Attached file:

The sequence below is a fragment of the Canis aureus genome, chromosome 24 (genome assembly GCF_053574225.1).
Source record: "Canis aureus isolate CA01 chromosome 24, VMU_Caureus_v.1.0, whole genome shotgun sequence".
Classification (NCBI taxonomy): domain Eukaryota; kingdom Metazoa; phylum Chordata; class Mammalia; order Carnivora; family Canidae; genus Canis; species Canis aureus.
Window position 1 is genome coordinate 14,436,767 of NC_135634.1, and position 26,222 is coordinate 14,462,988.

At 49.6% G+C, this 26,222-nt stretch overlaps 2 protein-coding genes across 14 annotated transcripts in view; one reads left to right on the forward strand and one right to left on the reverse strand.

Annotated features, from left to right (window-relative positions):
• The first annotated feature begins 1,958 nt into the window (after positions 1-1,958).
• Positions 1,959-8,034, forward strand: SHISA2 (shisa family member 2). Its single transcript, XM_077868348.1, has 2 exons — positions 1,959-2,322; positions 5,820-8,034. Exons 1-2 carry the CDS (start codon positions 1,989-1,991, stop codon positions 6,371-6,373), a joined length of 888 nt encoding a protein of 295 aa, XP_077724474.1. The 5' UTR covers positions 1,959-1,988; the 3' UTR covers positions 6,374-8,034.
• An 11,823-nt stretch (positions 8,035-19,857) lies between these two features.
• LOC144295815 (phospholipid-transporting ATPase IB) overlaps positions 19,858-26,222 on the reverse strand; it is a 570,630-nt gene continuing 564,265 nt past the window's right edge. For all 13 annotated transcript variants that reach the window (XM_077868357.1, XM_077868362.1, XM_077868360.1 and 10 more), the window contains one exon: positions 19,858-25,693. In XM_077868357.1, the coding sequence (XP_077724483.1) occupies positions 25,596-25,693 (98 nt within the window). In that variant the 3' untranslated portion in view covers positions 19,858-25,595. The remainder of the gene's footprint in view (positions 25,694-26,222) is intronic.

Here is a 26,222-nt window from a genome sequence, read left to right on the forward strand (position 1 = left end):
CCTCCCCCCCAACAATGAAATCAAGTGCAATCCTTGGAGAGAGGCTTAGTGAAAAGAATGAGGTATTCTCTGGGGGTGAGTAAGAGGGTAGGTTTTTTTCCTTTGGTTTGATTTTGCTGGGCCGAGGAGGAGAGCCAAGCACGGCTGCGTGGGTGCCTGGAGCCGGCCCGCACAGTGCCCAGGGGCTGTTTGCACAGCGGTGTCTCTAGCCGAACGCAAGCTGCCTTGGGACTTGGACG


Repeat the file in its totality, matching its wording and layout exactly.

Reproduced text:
The sequence below is a fragment of the Canis aureus genome, chromosome 24 (genome assembly GCF_053574225.1).
Source record: "Canis aureus isolate CA01 chromosome 24, VMU_Caureus_v.1.0, whole genome shotgun sequence".
Classification (NCBI taxonomy): domain Eukaryota; kingdom Metazoa; phylum Chordata; class Mammalia; order Carnivora; family Canidae; genus Canis; species Canis aureus.
Window position 1 is genome coordinate 14,436,767 of NC_135634.1, and position 26,222 is coordinate 14,462,988.

At 49.6% G+C, this 26,222-nt stretch overlaps 2 protein-coding genes across 14 annotated transcripts in view; one reads left to right on the forward strand and one right to left on the reverse strand.

Annotated features, from left to right (window-relative positions):
• The first annotated feature begins 1,958 nt into the window (after positions 1-1,958).
• Positions 1,959-8,034, forward strand: SHISA2 (shisa family member 2). Its single transcript, XM_077868348.1, has 2 exons — positions 1,959-2,322; positions 5,820-8,034. Exons 1-2 carry the CDS (start codon positions 1,989-1,991, stop codon positions 6,371-6,373), a joined length of 888 nt encoding a protein of 295 aa, XP_077724474.1. The 5' UTR covers positions 1,959-1,988; the 3' UTR covers positions 6,374-8,034.
• An 11,823-nt stretch (positions 8,035-19,857) lies between these two features.
• LOC144295815 (phospholipid-transporting ATPase IB) overlaps positions 19,858-26,222 on the reverse strand; it is a 570,630-nt gene continuing 564,265 nt past the window's right edge. For all 13 annotated transcript variants that reach the window (XM_077868357.1, XM_077868362.1, XM_077868360.1 and 10 more), the window contains one exon: positions 19,858-25,693. In XM_077868357.1, the coding sequence (XP_077724483.1) occupies positions 25,596-25,693 (98 nt within the window). In that variant the 3' untranslated portion in view covers positions 19,858-25,595. The remainder of the gene's footprint in view (positions 25,694-26,222) is intronic.

Here is a 26,222-nt window from a genome sequence, read left to right on the forward strand (position 1 = left end):
CCTCCCCCCCAACAATGAAATCAAGTGCAATCCTTGGAGAGAGGCTTAGTGAAAAGAATGAGGTATTCTCTGGGGGTGAGTAAGAGGGTAGGTTTTTTTCCTTTGGTTTGATTTTGCTGGGCCGAGGAGGAGAGCCAAGCACGGCTGCGTGGGTGCCTGGAGCCGGCCCGCACAGTGCCCAGGGGCTGTTTGCACAGCGGTGTCTCTAGCCGAACGCAAGCTGCCTTGGGACTTGGACG